Lucas — the Bringer of Light

Version I:
— Violin, Alto Saxophone, Vibraphone and Live Electronics —

Version II:
Triple Concerto for

— Violin, Alto Saxophone and Vibraphone —
— Laptop and Symphony Orchestra —

Score, Parts and Electronics available from

Voice House Publishing

Version I: $100.00 — Quartet version (2007)
Version II: $400.00 — Triple Concerto Symphony Orchestra version (2009)

Lucas, The Bringer of Light was made possible through the generous co-commission of
Centro Mexicano para la Musica y las Artes Sonoras (CMMAS)
Dr. Rodrigo Sigal.

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Program Note:

Lucas — the Bringer of Light (March 21, 2007) explores, mainly, the world as perceived through the senses of a 7 month-old baby. At that age the world pours through our senses without hindrance of defense mechanisms and without the narrowing caused by categorical discrimination against sensory input labelled "redundant" or "inconsequential" through repeated testing. Everything is new, unique, raw, intense. There are no concepts of repetition or sequence, only the infinite, pounding intensity of the river of NOW.

However the rudiments of language are already in place. The infant expresses iteslf with an enormous range of vocalisms, from animal shrieks to soothing cooing, to vocal sounds made purely for experimentation.

There is no primary consciousness in the infant, no sense of self, no sense of the "remembered present" and certainly no secondary consciousness — no awareness of being aware. The infant is pure, unbiased, capable only of honesty, dependent, fragile and vulnerable.

The other subject of this work is, paradoxically, machines, or more precisely our love of them and affection for them and the sounds they make. The whole enterprise of music revolves around a dependency and love of machines, whether electronic or mechanical. Machines ARE us — they are fingers and feet. They sing to us and soothe us. We bathe in their voices — the urban soundscape is a aural orgy of unpoliced whirring, growling, revving, purring — some call it noise pollution — most do not think about it — it is said that the wooshing of liquids in the womb sounds like a vacuum cleaner.

I used to avoid all machine noises, until I made a careful study of the dopplerized fly-bys of insects. Close scrutiny revealed the symmetry, periodicity and redundancy of motors of all sorts, whether on the backs of bugs or under the hoods of autos. From that moment on my mind has become free to love the voices of machines, and to hear in them our own songs.

Lucas — the Bringer of Light was composed for SWARMIUS and guest artist Joel Bluestone,

Jozefius Vaatierz Rattus, March 21, 2007


SWARMIUS comprises SAXIMUS (Saxophones), Fiddlus (Violin), Sammy D. (Dancer/Choreographer), and Jozefius Vattierz Rattus (Electro-Acoustic Composer/Laptop performer). The quartet is committed to expanding the avant-garde classical literature to encompass a New Relevance. The New Relevance demands works that are non-elitist, rigorous, and multi-level: works that are simultaneously accessible and challenging. To this end, SWARMIUS combines traditional virtuosity with a search for new timbres, performance practices, and 21st century cross-cultural aesthetic reflection. It challenges timeworn, outmoded norms for the uses of classical music, the means by which it is presented, and the venues in which it is experienced. SWARM unites performers, composer, and choreographer, focuses them on a common goal, and puts them onstage together. SWARMIUS is in residence at the School of Music and Dance at San Diego State University, home for 17 years of the maverick genius Harry Partch Ensemble. SWARMIUS strives to emulate Partch's uncompromising aesthetic values.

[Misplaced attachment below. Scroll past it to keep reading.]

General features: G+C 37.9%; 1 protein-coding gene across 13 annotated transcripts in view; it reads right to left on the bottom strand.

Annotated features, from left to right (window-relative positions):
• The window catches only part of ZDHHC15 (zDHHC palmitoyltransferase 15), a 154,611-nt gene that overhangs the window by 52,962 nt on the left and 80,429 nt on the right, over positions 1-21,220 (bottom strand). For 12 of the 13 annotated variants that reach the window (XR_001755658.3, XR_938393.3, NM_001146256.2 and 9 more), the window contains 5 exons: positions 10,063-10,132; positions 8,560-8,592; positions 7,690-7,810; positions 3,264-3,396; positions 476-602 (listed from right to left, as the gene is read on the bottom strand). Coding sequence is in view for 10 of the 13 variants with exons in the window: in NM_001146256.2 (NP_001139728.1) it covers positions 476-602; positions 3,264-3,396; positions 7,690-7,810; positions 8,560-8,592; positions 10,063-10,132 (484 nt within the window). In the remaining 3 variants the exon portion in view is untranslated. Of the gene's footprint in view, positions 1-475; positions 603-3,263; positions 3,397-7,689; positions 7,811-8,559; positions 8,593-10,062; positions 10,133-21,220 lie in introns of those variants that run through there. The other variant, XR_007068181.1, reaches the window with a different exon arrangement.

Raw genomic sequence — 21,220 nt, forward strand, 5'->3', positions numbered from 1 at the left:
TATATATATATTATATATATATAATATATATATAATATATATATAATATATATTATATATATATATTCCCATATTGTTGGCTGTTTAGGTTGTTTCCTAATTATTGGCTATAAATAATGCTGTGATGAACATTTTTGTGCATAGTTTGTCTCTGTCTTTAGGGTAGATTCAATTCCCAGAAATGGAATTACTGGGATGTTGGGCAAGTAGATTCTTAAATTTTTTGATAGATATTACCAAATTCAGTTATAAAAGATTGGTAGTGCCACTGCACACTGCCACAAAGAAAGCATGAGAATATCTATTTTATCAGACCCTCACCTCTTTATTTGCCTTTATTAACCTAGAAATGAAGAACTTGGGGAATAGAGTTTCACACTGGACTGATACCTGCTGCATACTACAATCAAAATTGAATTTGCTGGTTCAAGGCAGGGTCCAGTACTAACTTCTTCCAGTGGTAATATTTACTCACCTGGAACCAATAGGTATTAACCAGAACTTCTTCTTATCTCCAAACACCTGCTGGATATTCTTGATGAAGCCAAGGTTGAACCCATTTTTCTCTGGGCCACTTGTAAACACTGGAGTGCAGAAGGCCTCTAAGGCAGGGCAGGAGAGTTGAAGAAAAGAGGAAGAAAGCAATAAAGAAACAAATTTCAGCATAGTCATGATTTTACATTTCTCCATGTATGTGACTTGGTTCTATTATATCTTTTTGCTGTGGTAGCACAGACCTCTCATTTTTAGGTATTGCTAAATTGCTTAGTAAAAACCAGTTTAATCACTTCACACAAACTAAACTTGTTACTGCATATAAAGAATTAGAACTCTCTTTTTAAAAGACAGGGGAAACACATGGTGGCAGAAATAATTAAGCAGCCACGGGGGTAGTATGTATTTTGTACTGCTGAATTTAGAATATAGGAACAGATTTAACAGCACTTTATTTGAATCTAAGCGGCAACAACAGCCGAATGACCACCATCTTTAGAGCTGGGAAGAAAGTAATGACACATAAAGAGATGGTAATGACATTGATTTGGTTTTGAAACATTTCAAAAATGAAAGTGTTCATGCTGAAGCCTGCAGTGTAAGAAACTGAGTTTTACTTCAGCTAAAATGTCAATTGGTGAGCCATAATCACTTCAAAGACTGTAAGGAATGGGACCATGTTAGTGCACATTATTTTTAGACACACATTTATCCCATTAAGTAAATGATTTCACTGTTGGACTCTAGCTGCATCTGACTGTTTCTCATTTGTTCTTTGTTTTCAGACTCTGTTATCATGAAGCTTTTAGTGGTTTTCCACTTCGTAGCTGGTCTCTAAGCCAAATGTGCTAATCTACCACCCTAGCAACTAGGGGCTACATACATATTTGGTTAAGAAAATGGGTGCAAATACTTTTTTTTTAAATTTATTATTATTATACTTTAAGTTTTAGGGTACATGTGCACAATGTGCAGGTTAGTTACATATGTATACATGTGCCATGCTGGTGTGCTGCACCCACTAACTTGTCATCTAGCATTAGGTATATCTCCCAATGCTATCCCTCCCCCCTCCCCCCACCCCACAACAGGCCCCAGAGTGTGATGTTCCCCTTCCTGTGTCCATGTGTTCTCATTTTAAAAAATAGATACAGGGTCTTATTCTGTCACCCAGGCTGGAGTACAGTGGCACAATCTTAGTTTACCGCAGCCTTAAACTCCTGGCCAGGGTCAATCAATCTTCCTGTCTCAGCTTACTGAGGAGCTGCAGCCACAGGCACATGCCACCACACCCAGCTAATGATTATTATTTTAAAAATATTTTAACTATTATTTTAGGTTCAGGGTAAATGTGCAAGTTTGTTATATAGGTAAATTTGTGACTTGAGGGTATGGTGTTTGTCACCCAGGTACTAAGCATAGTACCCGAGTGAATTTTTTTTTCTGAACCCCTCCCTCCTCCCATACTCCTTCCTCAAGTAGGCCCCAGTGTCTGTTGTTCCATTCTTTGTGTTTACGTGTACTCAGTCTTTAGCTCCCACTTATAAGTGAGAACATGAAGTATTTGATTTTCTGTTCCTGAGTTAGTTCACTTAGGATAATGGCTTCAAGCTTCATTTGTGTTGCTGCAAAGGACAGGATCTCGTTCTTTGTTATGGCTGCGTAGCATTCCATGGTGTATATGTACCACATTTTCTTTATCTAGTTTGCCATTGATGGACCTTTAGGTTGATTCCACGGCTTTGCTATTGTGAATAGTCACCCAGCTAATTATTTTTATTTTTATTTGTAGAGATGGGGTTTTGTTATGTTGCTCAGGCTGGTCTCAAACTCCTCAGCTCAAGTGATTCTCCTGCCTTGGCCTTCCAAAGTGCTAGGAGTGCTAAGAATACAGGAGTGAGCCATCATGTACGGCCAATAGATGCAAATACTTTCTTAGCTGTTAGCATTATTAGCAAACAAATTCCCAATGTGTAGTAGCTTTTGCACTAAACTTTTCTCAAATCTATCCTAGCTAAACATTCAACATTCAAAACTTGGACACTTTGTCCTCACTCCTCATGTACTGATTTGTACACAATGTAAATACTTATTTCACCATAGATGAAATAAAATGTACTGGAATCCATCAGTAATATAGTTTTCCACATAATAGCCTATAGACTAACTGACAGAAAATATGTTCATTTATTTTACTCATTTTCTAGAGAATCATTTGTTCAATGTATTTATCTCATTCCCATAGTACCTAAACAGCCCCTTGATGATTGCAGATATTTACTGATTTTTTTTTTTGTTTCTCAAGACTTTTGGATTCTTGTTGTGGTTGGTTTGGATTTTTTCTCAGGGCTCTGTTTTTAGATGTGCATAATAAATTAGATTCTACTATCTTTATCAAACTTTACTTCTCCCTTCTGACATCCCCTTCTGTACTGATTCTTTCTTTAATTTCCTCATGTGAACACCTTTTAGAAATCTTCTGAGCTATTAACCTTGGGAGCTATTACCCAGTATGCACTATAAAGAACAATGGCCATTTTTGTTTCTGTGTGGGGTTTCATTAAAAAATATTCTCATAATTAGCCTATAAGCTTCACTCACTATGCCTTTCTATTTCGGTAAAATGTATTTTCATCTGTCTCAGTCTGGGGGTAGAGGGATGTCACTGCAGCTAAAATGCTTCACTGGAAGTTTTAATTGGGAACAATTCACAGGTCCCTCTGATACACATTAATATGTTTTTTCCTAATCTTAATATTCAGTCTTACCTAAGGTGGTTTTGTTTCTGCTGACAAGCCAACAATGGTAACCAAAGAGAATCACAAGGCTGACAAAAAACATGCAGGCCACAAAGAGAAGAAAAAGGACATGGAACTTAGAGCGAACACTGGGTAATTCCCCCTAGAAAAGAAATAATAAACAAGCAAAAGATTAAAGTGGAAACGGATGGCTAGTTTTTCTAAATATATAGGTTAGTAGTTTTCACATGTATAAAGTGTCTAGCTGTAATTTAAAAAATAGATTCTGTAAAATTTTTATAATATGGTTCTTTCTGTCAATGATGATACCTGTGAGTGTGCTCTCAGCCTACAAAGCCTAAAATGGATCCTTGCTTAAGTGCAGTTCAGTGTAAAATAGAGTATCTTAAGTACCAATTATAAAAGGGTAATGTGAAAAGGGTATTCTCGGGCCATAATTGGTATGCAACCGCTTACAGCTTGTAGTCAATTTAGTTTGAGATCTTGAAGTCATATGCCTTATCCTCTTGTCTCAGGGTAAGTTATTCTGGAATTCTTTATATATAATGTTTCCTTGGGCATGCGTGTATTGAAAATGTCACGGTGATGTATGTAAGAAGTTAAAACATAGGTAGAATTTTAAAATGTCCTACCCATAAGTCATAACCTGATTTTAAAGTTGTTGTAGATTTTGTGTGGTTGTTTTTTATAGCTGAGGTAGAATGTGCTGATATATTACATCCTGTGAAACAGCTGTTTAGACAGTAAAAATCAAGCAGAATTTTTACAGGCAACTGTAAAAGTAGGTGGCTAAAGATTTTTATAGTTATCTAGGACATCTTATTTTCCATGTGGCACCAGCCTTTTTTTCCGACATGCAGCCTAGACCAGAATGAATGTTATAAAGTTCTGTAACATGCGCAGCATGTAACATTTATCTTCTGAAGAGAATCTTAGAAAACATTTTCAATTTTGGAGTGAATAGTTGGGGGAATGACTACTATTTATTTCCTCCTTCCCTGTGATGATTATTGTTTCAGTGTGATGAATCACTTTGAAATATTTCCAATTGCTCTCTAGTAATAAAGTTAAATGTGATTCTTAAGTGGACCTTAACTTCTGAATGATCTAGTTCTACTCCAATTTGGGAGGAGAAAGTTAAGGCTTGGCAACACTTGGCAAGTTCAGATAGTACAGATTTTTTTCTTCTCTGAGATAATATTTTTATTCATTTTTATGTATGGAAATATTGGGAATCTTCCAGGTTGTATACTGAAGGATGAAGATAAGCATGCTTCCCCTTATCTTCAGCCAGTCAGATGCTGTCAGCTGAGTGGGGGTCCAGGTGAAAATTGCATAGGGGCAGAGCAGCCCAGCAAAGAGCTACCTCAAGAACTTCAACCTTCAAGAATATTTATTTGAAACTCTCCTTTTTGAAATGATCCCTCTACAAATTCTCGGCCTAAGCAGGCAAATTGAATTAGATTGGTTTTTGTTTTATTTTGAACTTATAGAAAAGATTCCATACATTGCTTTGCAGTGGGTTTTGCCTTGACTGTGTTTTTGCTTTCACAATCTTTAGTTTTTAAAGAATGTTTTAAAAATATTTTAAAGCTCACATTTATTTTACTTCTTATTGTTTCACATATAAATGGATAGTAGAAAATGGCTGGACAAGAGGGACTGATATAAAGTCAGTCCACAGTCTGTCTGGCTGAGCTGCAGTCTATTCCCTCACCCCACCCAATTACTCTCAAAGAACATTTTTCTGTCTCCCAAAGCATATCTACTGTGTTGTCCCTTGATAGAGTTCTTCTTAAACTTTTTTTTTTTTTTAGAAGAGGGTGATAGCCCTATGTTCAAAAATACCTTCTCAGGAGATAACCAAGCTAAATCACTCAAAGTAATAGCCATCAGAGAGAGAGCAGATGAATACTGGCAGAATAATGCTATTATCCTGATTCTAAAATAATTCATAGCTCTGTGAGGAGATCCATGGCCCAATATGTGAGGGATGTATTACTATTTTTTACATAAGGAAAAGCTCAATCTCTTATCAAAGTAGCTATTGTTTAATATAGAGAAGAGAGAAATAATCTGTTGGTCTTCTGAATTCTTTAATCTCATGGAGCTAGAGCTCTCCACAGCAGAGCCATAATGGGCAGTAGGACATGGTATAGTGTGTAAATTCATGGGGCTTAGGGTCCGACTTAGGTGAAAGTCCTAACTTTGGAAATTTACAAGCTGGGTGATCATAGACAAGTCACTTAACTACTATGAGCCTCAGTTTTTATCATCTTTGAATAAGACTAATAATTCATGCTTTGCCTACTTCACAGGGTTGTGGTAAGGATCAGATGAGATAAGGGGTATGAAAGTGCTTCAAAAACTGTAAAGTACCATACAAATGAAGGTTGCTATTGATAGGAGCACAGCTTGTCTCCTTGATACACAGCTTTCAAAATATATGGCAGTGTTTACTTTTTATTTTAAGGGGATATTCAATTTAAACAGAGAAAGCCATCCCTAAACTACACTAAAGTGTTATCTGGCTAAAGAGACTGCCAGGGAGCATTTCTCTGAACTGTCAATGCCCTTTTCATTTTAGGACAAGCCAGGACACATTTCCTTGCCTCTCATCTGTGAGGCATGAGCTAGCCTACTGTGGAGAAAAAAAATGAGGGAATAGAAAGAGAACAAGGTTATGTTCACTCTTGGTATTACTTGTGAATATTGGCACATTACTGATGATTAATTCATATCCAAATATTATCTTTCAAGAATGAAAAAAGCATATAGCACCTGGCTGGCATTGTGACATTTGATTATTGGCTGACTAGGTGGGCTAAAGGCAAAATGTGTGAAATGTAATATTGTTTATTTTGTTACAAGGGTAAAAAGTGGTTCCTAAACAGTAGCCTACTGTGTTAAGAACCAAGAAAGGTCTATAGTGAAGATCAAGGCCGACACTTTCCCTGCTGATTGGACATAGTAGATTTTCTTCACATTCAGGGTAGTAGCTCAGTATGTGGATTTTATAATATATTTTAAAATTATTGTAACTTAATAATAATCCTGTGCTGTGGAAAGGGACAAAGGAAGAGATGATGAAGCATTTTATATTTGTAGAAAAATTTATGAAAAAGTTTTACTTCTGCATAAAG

Joseph Waters (b. 1952) is a member of the first generation of American classical composers who grew up playing in rock bands. Throughout his career he has been intrigued by the confluence and tensions that entangle and bind the music of Europe and Africa. His interests include physiological, sub-cultural pattern seeking mechanisms and development of fractal cognitive models for understanding pattern recognition. Much of his work involves interactions between electronic and acoustic instruments. He is the founder of NWEAMO (New West Electro-Acoustic Music Organization). Each October the NWEAMO Festival travels between Mexico City, San Diego, Portland and New York City, presenting composers from around the world in concerts that unite the worlds of avant-garde classical and experimental electronica. He also performs and composes for the Waters_Bluestone_Duel, a collaboration with percussionist Joel Bluestone that explores the combination of live electronics and percussion, as well as SWARMIUS the virtuoso interdisciplinary quartet in residence at San Diego State University. He studied composition at Yale University, the Universities of Oregon and Minnesota, and Stockholms Musikpedagogiska Institut. Primary teachers were Jacob Druckman, Bernard Rands, Roger Reynolds, Dominick Argento, and Martin Bresnick.

© 2006 Joseph Waters
All Rights Reserved

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